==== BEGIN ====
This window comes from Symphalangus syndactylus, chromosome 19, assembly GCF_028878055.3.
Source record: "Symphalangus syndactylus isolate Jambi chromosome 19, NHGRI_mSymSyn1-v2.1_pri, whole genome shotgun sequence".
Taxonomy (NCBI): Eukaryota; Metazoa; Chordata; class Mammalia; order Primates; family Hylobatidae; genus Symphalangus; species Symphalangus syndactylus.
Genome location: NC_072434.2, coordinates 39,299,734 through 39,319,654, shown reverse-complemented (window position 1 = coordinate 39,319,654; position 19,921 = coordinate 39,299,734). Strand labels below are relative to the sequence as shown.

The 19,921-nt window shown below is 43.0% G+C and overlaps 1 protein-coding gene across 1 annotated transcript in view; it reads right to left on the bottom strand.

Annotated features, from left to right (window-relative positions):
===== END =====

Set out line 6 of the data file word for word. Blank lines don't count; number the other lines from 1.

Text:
Annotated features, from left to right (window-relative positions):